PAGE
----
The Benefits of Closing a Street
Open Streets temporary projects are great, but what's the point if they don't lead to permanent changes?
We need to move beyond Open Streets and start taking concepts that work on a temporary basis and make them permanent features.
Open Streets closes down auto-oriented streets in Minneapolis and St. Paul along major corridors and opens them up to pedestrians, cyclists, strollers and skaters for one-time events. The transformation is astonishingly beautiful. But, when the streets turn back into uninhabitable congested roadway the following day I’m left asking myself, “What’s the point?”
This is a common question. If not permanent, then what?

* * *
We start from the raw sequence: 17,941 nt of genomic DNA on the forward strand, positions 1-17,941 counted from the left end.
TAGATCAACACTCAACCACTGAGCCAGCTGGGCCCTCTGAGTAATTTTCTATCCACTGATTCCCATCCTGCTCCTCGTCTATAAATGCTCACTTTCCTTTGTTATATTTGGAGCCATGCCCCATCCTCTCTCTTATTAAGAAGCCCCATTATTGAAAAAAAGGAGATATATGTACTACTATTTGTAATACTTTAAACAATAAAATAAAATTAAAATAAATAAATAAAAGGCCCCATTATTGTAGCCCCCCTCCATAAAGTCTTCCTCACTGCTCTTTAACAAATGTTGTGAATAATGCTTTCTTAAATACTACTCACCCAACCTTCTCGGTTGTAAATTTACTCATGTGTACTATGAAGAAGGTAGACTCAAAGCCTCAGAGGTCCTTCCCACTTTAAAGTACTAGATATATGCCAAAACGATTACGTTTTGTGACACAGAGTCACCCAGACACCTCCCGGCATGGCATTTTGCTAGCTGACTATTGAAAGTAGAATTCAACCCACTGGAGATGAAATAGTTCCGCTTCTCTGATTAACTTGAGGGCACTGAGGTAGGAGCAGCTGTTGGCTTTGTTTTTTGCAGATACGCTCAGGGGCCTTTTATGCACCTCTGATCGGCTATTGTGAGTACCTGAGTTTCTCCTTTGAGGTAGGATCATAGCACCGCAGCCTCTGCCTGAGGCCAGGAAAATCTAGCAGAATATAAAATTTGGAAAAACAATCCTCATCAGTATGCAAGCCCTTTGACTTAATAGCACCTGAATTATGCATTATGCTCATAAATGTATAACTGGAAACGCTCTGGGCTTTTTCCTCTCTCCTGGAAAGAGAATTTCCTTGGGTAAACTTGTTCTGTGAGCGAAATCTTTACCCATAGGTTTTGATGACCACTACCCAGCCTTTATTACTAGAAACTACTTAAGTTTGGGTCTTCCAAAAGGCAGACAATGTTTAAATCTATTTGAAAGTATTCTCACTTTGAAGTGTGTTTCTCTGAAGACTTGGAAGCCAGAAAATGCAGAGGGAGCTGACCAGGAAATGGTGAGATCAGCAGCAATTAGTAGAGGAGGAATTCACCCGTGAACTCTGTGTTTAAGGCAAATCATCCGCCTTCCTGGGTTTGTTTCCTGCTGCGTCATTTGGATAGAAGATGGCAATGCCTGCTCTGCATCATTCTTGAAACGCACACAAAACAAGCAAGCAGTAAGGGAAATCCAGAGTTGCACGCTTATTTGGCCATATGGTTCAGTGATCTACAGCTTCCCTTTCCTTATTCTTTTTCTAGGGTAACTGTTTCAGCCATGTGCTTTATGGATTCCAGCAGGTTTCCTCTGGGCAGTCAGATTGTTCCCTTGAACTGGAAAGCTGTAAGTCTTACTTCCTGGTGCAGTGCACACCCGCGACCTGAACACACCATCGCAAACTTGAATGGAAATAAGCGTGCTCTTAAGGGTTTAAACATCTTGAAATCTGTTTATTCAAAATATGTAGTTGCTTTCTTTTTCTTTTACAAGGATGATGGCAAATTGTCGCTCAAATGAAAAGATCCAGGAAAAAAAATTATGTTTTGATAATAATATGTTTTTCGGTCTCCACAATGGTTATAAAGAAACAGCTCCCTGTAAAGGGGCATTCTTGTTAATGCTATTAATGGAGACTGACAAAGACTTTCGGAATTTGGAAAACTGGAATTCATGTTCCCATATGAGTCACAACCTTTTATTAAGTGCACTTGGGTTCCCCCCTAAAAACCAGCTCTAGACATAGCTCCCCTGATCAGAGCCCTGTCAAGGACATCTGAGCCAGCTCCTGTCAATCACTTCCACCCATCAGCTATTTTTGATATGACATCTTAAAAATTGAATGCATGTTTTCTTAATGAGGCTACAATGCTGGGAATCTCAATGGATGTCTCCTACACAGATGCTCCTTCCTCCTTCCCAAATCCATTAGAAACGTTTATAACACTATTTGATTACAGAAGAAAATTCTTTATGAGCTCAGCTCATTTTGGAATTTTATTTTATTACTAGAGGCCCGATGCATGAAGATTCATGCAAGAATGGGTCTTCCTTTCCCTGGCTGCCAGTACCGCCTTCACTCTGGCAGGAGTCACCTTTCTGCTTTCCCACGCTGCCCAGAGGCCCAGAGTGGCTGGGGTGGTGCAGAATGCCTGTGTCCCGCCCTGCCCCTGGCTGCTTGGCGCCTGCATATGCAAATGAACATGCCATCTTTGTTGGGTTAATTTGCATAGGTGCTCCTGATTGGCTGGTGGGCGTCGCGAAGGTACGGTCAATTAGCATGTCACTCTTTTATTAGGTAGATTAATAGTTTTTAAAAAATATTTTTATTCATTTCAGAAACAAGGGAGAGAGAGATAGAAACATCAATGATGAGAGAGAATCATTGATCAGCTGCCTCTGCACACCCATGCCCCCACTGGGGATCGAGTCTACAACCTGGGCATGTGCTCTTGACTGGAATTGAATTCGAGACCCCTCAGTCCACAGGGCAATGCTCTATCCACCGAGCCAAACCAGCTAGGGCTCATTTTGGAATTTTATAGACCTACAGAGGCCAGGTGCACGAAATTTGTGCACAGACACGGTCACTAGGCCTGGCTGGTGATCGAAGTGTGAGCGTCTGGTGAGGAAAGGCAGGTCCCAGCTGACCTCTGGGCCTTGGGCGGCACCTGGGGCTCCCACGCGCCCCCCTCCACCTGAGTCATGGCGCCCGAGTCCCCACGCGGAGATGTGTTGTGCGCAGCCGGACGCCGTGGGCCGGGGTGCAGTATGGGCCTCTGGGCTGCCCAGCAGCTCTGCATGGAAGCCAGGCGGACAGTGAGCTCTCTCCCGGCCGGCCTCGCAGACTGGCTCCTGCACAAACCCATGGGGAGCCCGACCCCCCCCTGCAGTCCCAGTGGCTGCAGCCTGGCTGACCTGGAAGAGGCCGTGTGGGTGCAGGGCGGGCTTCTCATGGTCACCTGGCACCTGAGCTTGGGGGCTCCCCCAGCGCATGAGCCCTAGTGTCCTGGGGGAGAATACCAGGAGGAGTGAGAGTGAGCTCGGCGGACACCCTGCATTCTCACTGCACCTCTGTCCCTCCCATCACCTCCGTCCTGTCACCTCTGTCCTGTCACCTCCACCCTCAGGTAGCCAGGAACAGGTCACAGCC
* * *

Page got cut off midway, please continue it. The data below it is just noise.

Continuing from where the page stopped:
Herein lies a perception problem with tactical urbanism and Ciclovia-styled events. They must go beyond the event and aim for a greater good. Open Streets must be a tactic in a broader strategy, and merely raising awareness may not be enough to accomplish their mission of enhancing healthy living, local business, sustainable transportation and civic pride. The goal of tactical urbanism is to be a testing ground, and this should be the selling point for the start of the project.
I mean no disrespect to Open Streets. I admire and applaud the organizers. They’re an excellent organization and I support them 100 percent. But, among all their other much needed work, there must be collaboration on behalf of the cities beyond just permitting it. They must join forces to help make these important infrastructure adjustments the other 364 days of the year.
One of the best examples is in Minneapolis: Milwaukee Avenue.